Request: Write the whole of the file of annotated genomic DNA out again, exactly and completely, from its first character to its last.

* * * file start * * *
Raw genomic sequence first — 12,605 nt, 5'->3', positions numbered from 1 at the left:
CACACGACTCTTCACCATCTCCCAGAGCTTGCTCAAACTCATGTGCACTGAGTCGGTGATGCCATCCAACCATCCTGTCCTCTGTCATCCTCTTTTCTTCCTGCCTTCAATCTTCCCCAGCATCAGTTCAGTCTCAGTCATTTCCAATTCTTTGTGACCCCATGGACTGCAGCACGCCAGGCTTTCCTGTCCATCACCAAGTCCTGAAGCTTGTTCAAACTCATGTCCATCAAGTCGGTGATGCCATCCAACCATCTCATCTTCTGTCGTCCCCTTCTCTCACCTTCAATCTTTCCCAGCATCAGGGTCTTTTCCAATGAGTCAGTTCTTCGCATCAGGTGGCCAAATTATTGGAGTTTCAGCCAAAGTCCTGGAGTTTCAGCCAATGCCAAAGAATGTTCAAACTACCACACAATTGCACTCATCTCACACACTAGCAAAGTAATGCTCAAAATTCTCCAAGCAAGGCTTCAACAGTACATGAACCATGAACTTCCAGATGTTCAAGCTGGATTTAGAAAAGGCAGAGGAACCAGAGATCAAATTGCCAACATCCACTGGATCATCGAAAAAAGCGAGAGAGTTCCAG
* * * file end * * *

Raw genomic sequence first — 12,605 nt, 5'->3', positions numbered from 1 at the left:
CACACGACTCTTCACCATCTCCCAGAGCTTGCTCAAACTCATGTGCACTGAGTCGGTGATGCCATCCAACCATCCTGTCCTCTGTCATCCTCTTTTCTTCCTGCCTTCAATCTTCCCCAGCATCAGTTCAGTCTCAGTCATTTCCAATTCTTTGTGACCCCATGGACTGCAGCACGCCAGGCTTTCCTGTCCATCACCAAGTCCTGAAGCTTGTTCAAACTCATGTCCATCAAGTCGGTGATGCCATCCAACCATCTCATCTTCTGTCGTCCCCTTCTCTCACCTTCAATCTTTCCCAGCATCAGGGTCTTTTCCAATGAGTCAGTTCTTCGCATCAGGTGGCCAAATTATTGGAGTTTCAGCCAAAGTCCTGGAGTTTCAGCCAATGCCAAAGAATGTTCAAACTACCACACAATTGCACTCATCTCACACACTAGCAAAGTAATGCTCAAAATTCTCCAAGCAAGGCTTCAACAGTACATGAACCATGAACTTCCAGATGTTCAAGCTGGATTTAGAAAAGGCAGAGGAACCAGAGATCAAATTGCCAACATCCACTGGATCATCGAAAAAAGCGAGAGAGTTCCAG